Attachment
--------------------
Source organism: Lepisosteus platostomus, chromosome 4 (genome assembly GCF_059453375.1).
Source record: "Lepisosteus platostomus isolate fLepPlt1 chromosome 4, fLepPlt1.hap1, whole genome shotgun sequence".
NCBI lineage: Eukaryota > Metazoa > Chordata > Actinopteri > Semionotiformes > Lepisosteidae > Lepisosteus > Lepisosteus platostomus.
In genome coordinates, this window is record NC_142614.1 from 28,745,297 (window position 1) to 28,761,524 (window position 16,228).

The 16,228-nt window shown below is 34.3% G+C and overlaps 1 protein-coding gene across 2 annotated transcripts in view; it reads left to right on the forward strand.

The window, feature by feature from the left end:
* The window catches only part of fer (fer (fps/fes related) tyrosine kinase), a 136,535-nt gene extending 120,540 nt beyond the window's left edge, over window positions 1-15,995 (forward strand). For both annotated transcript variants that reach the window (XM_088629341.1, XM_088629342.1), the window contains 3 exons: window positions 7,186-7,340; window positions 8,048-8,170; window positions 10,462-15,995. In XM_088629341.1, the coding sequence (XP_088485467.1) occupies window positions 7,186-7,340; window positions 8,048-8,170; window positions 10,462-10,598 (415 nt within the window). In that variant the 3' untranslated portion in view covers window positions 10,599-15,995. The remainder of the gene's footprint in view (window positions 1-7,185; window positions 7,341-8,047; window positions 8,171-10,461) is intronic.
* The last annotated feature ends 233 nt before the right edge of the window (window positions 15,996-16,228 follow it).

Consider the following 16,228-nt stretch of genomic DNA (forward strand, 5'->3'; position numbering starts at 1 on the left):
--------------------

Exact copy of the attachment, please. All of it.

Source organism: Lepisosteus platostomus, chromosome 4 (genome assembly GCF_059453375.1).
Source record: "Lepisosteus platostomus isolate fLepPlt1 chromosome 4, fLepPlt1.hap1, whole genome shotgun sequence".
NCBI lineage: Eukaryota > Metazoa > Chordata > Actinopteri > Semionotiformes > Lepisosteidae > Lepisosteus > Lepisosteus platostomus.
In genome coordinates, this window is record NC_142614.1 from 28,745,297 (window position 1) to 28,761,524 (window position 16,228).

The 16,228-nt window shown below is 34.3% G+C and overlaps 1 protein-coding gene across 2 annotated transcripts in view; it reads left to right on the forward strand.

The window, feature by feature from the left end:
* The window catches only part of fer (fer (fps/fes related) tyrosine kinase), a 136,535-nt gene extending 120,540 nt beyond the window's left edge, over window positions 1-15,995 (forward strand). For both annotated transcript variants that reach the window (XM_088629341.1, XM_088629342.1), the window contains 3 exons: window positions 7,186-7,340; window positions 8,048-8,170; window positions 10,462-15,995. In XM_088629341.1, the coding sequence (XP_088485467.1) occupies window positions 7,186-7,340; window positions 8,048-8,170; window positions 10,462-10,598 (415 nt within the window). In that variant the 3' untranslated portion in view covers window positions 10,599-15,995. The remainder of the gene's footprint in view (window positions 1-7,185; window positions 7,341-8,047; window positions 8,171-10,461) is intronic.
* The last annotated feature ends 233 nt before the right edge of the window (window positions 15,996-16,228 follow it).

Consider the following 16,228-nt stretch of genomic DNA (forward strand, 5'->3'; position numbering starts at 1 on the left):